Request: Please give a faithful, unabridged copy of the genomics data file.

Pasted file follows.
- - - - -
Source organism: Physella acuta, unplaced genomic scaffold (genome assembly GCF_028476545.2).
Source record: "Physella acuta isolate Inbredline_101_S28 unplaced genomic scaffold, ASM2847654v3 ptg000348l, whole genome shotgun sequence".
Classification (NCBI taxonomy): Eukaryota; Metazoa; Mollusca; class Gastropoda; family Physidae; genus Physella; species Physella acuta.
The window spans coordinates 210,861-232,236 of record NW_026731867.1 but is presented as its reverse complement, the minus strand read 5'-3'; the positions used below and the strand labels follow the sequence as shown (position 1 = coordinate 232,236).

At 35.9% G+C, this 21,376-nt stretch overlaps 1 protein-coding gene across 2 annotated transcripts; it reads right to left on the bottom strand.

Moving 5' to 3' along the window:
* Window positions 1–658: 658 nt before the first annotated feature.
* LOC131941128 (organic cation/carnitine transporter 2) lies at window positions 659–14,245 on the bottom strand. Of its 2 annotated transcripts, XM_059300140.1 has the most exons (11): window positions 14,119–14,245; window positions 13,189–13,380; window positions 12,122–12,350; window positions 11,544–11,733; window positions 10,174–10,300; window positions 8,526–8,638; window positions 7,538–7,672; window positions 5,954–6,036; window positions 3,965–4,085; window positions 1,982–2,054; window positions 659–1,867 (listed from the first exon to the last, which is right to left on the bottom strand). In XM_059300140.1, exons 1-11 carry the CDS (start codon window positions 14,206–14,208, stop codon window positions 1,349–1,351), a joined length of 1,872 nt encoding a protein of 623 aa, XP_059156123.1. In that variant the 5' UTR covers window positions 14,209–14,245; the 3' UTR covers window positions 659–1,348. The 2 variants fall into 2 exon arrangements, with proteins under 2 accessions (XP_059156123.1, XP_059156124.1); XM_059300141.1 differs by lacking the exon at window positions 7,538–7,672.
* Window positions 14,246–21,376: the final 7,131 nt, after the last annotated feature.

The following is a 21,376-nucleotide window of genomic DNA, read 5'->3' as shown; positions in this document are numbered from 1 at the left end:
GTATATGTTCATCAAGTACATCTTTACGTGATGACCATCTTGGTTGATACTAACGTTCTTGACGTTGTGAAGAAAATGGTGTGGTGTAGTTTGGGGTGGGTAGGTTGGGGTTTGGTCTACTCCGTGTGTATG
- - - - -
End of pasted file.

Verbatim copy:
Source organism: Physella acuta, unplaced genomic scaffold (genome assembly GCF_028476545.2).
Source record: "Physella acuta isolate Inbredline_101_S28 unplaced genomic scaffold, ASM2847654v3 ptg000348l, whole genome shotgun sequence".
Classification (NCBI taxonomy): Eukaryota; Metazoa; Mollusca; class Gastropoda; family Physidae; genus Physella; species Physella acuta.
The window spans coordinates 210,861-232,236 of record NW_026731867.1 but is presented as its reverse complement, the minus strand read 5'-3'; the positions used below and the strand labels follow the sequence as shown (position 1 = coordinate 232,236).

At 35.9% G+C, this 21,376-nt stretch overlaps 1 protein-coding gene across 2 annotated transcripts; it reads right to left on the bottom strand.

Moving 5' to 3' along the window:
* Window positions 1–658: 658 nt before the first annotated feature.
* LOC131941128 (organic cation/carnitine transporter 2) lies at window positions 659–14,245 on the bottom strand. Of its 2 annotated transcripts, XM_059300140.1 has the most exons (11): window positions 14,119–14,245; window positions 13,189–13,380; window positions 12,122–12,350; window positions 11,544–11,733; window positions 10,174–10,300; window positions 8,526–8,638; window positions 7,538–7,672; window positions 5,954–6,036; window positions 3,965–4,085; window positions 1,982–2,054; window positions 659–1,867 (listed from the first exon to the last, which is right to left on the bottom strand). In XM_059300140.1, exons 1-11 carry the CDS (start codon window positions 14,206–14,208, stop codon window positions 1,349–1,351), a joined length of 1,872 nt encoding a protein of 623 aa, XP_059156123.1. In that variant the 5' UTR covers window positions 14,209–14,245; the 3' UTR covers window positions 659–1,348. The 2 variants fall into 2 exon arrangements, with proteins under 2 accessions (XP_059156123.1, XP_059156124.1); XM_059300141.1 differs by lacking the exon at window positions 7,538–7,672.
* Window positions 14,246–21,376: the final 7,131 nt, after the last annotated feature.

The following is a 21,376-nucleotide window of genomic DNA, read 5'->3' as shown; positions in this document are numbered from 1 at the left end:
GTATATGTTCATCAAGTACATCTTTACGTGATGACCATCTTGGTTGATACTAACGTTCTTGACGTTGTGAAGAAAATGGTGTGGTGTAGTTTGGGGTGGGTAGGTTGGGGTTTGGTCTACTCCGTGTGTATG